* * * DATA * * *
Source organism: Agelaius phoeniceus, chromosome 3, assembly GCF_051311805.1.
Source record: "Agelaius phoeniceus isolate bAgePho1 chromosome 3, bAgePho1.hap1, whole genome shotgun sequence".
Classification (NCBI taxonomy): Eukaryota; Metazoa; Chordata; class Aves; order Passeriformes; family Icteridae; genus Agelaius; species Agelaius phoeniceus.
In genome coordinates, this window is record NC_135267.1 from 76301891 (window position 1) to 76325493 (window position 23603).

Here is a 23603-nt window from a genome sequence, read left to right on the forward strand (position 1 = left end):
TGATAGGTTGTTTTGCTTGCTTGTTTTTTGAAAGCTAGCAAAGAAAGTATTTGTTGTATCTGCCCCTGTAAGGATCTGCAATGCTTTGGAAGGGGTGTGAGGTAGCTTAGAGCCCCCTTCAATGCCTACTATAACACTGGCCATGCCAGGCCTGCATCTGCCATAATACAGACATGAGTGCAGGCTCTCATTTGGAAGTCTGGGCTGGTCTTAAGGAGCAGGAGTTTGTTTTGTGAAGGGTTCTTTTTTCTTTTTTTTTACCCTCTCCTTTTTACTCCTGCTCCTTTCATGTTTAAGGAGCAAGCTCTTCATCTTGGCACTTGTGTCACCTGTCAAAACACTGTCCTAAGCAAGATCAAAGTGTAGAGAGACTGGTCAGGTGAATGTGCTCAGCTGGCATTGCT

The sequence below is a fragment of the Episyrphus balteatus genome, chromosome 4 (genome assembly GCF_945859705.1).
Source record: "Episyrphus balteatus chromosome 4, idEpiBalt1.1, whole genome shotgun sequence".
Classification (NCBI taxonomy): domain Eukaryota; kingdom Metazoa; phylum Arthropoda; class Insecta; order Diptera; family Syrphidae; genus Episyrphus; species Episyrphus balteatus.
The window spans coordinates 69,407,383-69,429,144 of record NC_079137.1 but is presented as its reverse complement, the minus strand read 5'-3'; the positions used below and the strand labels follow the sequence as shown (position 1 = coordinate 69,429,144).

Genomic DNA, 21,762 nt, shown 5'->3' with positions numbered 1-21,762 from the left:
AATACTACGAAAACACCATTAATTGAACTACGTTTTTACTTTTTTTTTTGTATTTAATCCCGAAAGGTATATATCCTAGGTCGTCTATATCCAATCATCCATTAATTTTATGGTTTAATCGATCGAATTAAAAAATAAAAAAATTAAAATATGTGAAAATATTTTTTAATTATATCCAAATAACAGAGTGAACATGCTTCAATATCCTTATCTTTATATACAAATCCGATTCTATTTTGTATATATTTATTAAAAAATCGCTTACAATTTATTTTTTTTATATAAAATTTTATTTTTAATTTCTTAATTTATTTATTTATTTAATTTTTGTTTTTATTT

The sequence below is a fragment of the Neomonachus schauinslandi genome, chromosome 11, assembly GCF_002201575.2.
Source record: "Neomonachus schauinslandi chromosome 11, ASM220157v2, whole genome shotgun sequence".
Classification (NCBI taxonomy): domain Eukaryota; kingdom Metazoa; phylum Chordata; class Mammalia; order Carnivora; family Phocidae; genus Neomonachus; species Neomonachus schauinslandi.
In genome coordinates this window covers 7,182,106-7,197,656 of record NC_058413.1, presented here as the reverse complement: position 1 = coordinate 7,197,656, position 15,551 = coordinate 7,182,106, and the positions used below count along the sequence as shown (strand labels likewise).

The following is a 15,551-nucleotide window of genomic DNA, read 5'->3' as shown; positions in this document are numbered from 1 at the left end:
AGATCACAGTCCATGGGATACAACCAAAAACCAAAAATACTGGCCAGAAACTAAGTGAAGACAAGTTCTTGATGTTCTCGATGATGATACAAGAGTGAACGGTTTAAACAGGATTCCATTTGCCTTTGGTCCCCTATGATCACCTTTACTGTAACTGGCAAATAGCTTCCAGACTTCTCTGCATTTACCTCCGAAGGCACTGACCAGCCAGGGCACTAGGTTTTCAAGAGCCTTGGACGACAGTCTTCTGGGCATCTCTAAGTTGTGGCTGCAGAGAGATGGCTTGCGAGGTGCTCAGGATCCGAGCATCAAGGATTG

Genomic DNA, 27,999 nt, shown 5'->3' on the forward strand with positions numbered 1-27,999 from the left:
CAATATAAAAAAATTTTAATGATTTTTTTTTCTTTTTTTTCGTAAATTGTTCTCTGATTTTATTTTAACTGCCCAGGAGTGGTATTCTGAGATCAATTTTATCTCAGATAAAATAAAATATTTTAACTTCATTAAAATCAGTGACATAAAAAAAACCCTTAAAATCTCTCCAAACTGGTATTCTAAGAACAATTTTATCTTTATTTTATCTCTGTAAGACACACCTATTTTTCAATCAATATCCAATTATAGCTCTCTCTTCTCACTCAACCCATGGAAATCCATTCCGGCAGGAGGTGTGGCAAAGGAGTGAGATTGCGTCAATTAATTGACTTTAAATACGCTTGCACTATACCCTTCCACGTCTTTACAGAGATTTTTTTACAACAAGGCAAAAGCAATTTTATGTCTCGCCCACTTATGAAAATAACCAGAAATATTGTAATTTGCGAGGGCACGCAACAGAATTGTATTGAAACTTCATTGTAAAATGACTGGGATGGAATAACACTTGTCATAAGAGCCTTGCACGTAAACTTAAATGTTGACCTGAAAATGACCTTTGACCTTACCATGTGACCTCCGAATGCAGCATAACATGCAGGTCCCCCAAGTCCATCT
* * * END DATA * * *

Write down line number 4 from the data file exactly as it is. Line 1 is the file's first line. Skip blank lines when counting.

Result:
In genome coordinates, this window is record NC_135267.1 from 76301891 (window position 1) to 76325493 (window position 23603).